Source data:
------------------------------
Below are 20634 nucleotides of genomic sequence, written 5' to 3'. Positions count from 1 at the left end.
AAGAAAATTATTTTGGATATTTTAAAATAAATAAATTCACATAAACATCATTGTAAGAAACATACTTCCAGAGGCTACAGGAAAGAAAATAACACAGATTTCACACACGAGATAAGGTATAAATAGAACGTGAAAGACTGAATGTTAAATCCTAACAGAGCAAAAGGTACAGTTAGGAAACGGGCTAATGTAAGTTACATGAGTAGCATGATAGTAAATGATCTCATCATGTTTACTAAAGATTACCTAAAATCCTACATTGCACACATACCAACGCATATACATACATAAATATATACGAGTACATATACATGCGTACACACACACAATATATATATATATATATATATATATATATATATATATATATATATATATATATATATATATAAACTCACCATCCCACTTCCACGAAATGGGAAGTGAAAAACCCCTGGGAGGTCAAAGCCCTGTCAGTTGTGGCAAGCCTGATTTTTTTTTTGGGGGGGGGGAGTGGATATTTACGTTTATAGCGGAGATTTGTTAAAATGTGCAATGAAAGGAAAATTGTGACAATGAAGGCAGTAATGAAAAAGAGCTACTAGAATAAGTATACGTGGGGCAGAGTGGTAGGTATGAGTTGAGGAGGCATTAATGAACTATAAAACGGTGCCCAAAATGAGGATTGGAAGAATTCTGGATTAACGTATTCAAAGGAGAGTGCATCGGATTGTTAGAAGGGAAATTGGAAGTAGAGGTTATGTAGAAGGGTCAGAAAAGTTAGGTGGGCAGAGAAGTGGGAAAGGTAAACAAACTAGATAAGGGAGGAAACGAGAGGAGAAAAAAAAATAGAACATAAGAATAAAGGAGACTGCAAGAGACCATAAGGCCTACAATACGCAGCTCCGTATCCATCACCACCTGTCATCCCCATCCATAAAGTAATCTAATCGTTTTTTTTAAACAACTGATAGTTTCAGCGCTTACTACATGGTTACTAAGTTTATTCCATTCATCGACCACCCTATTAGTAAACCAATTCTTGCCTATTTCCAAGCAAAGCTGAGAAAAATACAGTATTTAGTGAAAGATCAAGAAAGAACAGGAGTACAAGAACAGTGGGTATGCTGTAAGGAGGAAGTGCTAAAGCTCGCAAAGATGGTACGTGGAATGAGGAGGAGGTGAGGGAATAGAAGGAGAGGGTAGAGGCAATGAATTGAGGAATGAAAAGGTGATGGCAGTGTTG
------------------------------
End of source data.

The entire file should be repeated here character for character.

Below are 20634 nucleotides of genomic sequence, written 5' to 3'. Positions count from 1 at the left end.
AAGAAAATTATTTTGGATATTTTAAAATAAATAAATTCACATAAACATCATTGTAAGAAACATACTTCCAGAGGCTACAGGAAAGAAAATAACACAGATTTCACACACGAGATAAGGTATAAATAGAACGTGAAAGACTGAATGTTAAATCCTAACAGAGCAAAAGGTACAGTTAGGAAACGGGCTAATGTAAGTTACATGAGTAGCATGATAGTAAATGATCTCATCATGTTTACTAAAGATTACCTAAAATCCTACATTGCACACATACCAACGCATATACATACATAAATATATACGAGTACATATACATGCGTACACACACACAATATATATATATATATATATATATATATATATATATATATATATATATATATATATATATATAAACTCACCATCCCACTTCCACGAAATGGGAAGTGAAAAACCCCTGGGAGGTCAAAGCCCTGTCAGTTGTGGCAAGCCTGATTTTTTTTTTGGGGGGGGGGAGTGGATATTTACGTTTATAGCGGAGATTTGTTAAAATGTGCAATGAAAGGAAAATTGTGACAATGAAGGCAGTAATGAAAAAGAGCTACTAGAATAAGTATACGTGGGGCAGAGTGGTAGGTATGAGTTGAGGAGGCATTAATGAACTATAAAACGGTGCCCAAAATGAGGATTGGAAGAATTCTGGATTAACGTATTCAAAGGAGAGTGCATCGGATTGTTAGAAGGGAAATTGGAAGTAGAGGTTATGTAGAAGGGTCAGAAAAGTTAGGTGGGCAGAGAAGTGGGAAAGGTAAACAAACTAGATAAGGGAGGAAACGAGAGGAGAAAAAAAAATAGAACATAAGAATAAAGGAGACTGCAAGAGACCATAAGGCCTACAATACGCAGCTCCGTATCCATCACCACCTGTCATCCCCATCCATAAAGTAATCTAATCGTTTTTTTTAAACAACTGATAGTTTCAGCGCTTACTACATGGTTACTAAGTTTATTCCATTCATCGACCACCCTATTAGTAAACCAATTCTTGCCTATTTCCAAGCAAAGCTGAGAAAAATACAGTATTTAGTGAAAGATCAAGAAAGAACAGGAGTACAAGAACAGTGGGTATGCTGTAAGGAGGAAGTGCTAAAGCTCGCAAAGATGGTACGTGGAATGAGGAGGAGGTGAGGGAATAGAAGGAGAGGGTAGAGGCAATGAATTGAGGAATGAAAAGGTGATGGCAGTGTTG